Once bombing started in earnest, reinforcing firefighters travelled considerable distances. At Thames Haven in September 1940, firemen from Leicester and Northampton were in action alongside their Essex colleagues (the oil installations here were primarily covered by Thurrock Fire Brigade and its AFS). At Christmas 1940 personnel from Romford Fire Brigade and its AFS went to Manchester. Strategically located Oxford sent its firemen to Southampton, Portsmouth, Bristol, the Midlands and London.
A problem arose from these long distance runs that no one seems to have adequately foreseen. That was the issue of feeding the reinforcements. AFS firemen from Benfleet sent into London during the heavy air raid of 10th/11th May 1941 spent all night and most of the following day firefighting, but they were provided with a meal at a London AFS station. Firemen from Abingdon (then in Berkshire, now in Oxfordshire) sent to Portsmouth, were served a breakfast of sausage and mash on an RN destroyer. But, on the other side of the coin there were reports of cafe waitresses paying for the refreshments they’d just served to reinforcing firemen who’d forgotten to transfer money from civilian clothes to uniforms before leaving their home stations, and of firemen who claimed for money spent on food from their fire authority being told that this cost should be charged to the authority in whose area they’d been firefighting.
In the early days of the Blitz there was often as much demand for experienced fire officers to direct operations as there was for large numbers of firefighters to undertake them. Consequently, senior officers from regular fire brigades moved, temporarily, to heavily bombed areas. This focused attention on the absence of standardised rank markings and titles. And there was further confusion in this context. The fire kit of many senior regular officers indicated rank with often quite elaborate shoulder insignia. But there are stories of reinforcing firemen asking for instructions from someone whose shoulders indicated he must be an officer, only to find that he was an ordinary fireman from another reinforcing brigade which had decided all its firemen’s appearance was enhanced by elaborate epaulettes. Frequently a senior officer, faced with a desperate situation, would urgently request a special appliance such as a hose layer or a turntable ladder. Investigation when the requested vehicle failed to arrive often revealed that it had been ‘hijacked’ by someone who appeared to outrank the party making the original request but who was, in fact, actually of a much lower grade – another case of rank and file uniforms being enhanced by adornments that had different meanings in different locations.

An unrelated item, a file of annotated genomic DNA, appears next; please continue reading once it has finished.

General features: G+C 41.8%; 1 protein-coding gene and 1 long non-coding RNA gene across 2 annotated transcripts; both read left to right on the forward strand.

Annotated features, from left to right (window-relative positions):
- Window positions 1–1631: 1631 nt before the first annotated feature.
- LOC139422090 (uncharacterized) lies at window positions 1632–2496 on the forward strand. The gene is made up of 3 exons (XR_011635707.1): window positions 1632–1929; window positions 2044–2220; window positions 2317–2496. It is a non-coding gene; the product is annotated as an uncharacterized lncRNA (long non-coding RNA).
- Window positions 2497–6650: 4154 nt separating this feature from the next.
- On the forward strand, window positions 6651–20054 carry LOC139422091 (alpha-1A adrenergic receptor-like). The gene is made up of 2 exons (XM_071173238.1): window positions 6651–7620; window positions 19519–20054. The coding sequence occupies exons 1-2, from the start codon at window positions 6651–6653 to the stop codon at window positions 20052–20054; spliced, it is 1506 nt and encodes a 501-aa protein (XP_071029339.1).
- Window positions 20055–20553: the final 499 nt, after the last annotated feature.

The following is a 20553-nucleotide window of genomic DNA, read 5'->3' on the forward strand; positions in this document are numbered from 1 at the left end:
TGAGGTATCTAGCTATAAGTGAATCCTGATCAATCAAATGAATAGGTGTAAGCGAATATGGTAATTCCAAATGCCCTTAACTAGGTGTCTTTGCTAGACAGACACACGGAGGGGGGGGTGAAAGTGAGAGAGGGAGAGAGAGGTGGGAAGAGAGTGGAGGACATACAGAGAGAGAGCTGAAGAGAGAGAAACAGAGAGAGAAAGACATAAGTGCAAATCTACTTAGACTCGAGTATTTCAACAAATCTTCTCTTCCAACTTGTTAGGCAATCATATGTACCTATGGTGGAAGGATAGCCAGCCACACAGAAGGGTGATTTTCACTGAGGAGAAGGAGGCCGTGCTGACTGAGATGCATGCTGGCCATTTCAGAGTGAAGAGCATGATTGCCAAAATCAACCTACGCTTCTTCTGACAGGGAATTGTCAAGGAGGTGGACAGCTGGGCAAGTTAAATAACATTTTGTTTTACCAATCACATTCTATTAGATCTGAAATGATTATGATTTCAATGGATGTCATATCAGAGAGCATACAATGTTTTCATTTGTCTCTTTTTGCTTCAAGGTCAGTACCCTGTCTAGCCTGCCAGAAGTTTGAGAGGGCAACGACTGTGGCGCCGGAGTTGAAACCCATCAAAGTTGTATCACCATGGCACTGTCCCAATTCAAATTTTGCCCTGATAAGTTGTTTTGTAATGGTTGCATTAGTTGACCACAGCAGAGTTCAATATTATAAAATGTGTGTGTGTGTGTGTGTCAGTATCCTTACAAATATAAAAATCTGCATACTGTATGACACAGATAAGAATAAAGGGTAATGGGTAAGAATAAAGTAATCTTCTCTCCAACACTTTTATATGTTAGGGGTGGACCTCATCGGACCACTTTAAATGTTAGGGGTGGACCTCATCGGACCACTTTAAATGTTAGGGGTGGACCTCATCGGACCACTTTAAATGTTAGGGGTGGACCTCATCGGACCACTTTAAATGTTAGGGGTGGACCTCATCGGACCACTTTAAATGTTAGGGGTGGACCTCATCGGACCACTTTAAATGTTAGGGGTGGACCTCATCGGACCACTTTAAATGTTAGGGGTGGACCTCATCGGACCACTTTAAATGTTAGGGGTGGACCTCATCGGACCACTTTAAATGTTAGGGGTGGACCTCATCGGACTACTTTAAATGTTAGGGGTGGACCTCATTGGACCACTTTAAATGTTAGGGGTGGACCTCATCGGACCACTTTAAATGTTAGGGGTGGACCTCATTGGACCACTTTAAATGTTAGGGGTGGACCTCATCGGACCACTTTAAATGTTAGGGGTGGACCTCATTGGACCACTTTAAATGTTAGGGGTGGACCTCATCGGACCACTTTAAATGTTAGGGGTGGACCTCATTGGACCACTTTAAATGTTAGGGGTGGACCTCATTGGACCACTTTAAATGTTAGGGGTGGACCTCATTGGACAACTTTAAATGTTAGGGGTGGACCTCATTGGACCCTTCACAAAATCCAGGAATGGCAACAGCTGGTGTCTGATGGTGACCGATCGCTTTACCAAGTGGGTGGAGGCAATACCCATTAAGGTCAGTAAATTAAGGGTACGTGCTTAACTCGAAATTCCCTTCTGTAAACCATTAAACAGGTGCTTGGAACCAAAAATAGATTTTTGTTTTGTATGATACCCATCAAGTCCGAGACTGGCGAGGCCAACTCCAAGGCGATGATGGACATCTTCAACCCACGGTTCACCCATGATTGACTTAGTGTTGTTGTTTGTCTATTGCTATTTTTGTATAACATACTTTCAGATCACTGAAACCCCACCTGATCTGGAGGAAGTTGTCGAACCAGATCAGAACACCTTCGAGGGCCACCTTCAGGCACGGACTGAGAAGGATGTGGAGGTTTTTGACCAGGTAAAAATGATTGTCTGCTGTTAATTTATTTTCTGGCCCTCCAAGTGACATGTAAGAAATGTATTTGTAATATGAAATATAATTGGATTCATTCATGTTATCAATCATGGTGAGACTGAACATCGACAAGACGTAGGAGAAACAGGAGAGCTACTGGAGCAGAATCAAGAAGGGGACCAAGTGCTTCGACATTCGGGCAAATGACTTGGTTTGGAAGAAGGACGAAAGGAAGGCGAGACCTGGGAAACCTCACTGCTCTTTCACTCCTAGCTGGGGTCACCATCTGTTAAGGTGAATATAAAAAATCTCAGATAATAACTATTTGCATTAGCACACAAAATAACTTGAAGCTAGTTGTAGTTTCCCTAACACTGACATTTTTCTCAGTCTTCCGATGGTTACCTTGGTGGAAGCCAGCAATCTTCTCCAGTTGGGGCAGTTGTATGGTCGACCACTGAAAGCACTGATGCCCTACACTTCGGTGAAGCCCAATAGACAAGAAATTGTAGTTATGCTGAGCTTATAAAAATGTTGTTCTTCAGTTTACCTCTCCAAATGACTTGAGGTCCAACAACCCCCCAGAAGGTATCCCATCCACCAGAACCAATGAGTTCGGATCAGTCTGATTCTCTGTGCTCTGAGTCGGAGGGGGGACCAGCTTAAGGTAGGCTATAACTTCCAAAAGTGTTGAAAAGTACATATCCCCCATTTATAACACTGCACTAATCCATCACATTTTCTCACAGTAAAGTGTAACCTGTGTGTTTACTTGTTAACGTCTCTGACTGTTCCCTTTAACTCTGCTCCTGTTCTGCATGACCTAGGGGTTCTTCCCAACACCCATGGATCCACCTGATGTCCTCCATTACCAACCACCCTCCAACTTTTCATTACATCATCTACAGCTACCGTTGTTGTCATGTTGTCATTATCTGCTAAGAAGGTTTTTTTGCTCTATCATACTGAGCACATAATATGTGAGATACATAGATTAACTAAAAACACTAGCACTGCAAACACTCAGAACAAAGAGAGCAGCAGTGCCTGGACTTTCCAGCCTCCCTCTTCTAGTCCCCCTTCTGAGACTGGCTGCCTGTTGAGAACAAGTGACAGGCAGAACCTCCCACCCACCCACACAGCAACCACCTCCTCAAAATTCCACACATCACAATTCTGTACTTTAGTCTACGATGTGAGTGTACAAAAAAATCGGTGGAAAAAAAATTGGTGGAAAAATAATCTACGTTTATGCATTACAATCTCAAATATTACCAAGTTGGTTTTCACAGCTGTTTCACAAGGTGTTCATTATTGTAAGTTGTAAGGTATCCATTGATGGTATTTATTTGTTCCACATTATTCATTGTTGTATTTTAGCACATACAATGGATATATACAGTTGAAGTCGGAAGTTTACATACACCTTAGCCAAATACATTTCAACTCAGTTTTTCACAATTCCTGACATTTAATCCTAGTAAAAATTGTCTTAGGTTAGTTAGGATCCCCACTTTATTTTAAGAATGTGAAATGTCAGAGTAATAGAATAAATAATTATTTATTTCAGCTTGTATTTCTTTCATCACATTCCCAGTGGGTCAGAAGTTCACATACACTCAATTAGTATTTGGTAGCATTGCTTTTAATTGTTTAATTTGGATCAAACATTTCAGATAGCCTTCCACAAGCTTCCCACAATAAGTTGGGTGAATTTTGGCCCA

An added dimension in this rather chaotic scenario was the presence of female volunteers in the ranks of the AFS. This had raised the hackles of male chauvinism with, in some places at least, vengeance. Chief Fire Office E.M. Hall of Leyton Fire Brigade in Essex was loud in proclaiming he would not train AFS women and his rants were sympathetically received in some quarters, reflecting a quite widely held view that women could not be relied on to keep their nerve during an air raid even if they were in the relative safety of a fire station control room.